Discover Copper Online

Spring 1995

Fume-free Copper Chosen Over Plastics

Harvard School of Public Health auditorium before retrofit (left) and after (right). Detail of ceiling shows the sprinkler system (sprinkler head mounted horizontally). The housing also contains the conduit for the alarm system.

Among the many advantages copper sprinker systems offer over plastic systems is the absence of noxious fumes during installation. And, although there exists a legal limitation to using plastic for fire sprinkler systems in buildings over three stories, eliminating fume problems was one reason why architect Douglas OKun chose copper for an expanded sprinkler system for the Harvard School of Public Health (HSPH) in Boston. Another was the design flexibility, ease of installation and ultilmately lower costs for doing an architecturally pleasing retrofit design. Although the $1.4-million system was to be installed at night, fumes generated in assembling a plastic system wouldn't’t have dispersed by the time employees arrived at the nine-story HS PH the following morning, according to Okun.

Installation was further complicated by five factors:

  • The ceilings of the 30-year-old building were insulated with asbestos. Removing the insulation would have generated asbestos dust, a threat to daytime employees. Management decided to leave the asbestos undisturbed. Therefore, the sprinkler system could not be installed above or through the ceilings.
  • Lighting levels needed to be raised in some spaces.
  • The City of Boston requires sprinkler systems to be coupled to a complete fire alarm system.
  • There could be no impediment at the top of the moveable walls to the installation of computer cables used to link the offices.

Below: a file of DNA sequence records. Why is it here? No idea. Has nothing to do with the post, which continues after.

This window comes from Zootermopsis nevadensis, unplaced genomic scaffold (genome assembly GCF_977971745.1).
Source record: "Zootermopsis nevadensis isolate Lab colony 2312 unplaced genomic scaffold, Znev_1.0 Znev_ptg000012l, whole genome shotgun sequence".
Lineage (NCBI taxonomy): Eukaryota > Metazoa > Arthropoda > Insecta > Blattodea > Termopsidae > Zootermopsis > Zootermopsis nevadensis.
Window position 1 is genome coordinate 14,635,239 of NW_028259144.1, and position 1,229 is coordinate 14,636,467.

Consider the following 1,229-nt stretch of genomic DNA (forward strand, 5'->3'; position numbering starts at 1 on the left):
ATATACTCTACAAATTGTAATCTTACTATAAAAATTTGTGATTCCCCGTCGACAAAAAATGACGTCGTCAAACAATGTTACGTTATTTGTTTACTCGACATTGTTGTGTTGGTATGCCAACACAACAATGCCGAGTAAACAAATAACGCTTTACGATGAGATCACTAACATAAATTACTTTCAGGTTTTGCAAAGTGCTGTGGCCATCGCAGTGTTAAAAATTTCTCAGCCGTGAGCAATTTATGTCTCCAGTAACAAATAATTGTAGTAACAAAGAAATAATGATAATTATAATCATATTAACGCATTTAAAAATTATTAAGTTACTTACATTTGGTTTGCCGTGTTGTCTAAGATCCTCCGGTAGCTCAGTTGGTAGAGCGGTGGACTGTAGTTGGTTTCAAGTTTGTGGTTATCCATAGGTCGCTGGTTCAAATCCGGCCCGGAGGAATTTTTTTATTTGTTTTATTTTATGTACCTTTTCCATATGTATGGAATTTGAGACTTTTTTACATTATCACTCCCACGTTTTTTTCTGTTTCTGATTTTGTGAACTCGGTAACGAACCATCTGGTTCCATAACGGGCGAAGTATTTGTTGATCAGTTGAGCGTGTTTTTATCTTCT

• The installation had to be aesthetically acceptable and compatible with the award-winning 150,000-square-foot HSPH building.
A typical HSPH passageway with retrofit copper sprinkler piping and conduit for the fire alarm cable mounted at the top of moveable walls. The painted copper sprinkler piping is the thicker piping farthest from the wall.

Okun, based in Cambridge, Massachusetts, came up with two design approaches: one used copper sprinkler piping, conduit for the fire alarm cabling and a cable tray; and a second where more lighting was required in addition to the piping and conduit.

Initially, Okun considered covering the piping, conduit and cable tray with fiberglass covers. However, sharp bends in piping would have added to the cost of the covers. In the end, management decided to eliminate the covers as well as the cable tray for reasons of cost. The HSPH installation employs both ceiling and sidewall brass sprinkler heads in a creative, attractive and functional design.

Before the design was finalized, a short prototype section was load tested successfully. In addition, the Boston Fire Department had to approve the design. It should be noted that the low bid for installation – from Bond Brothers, Inc., of Everett – came in under the projected budget.

Detailing of the sprinkler system was done by Carlysle Engineering, Inc., Boston. According to Clayton A. Bemis of this firm, the copper piping was Type L, mostly of one-inch inside diameter, but ranging up to two-inch ID. The piping was supplied by Independent Pipe Company, Canton, Massachusetts.

Douglas Okun & Associates: 617/491-4600
Carlysle Engineering Inc. (Boston, Massachusetts): 617/522-6650
Bond Brothers, Inc. (Everett, Massachusetts): 617/387-3400
Independent Pipe Company (Canton, Massachusetts): 617/828-8500

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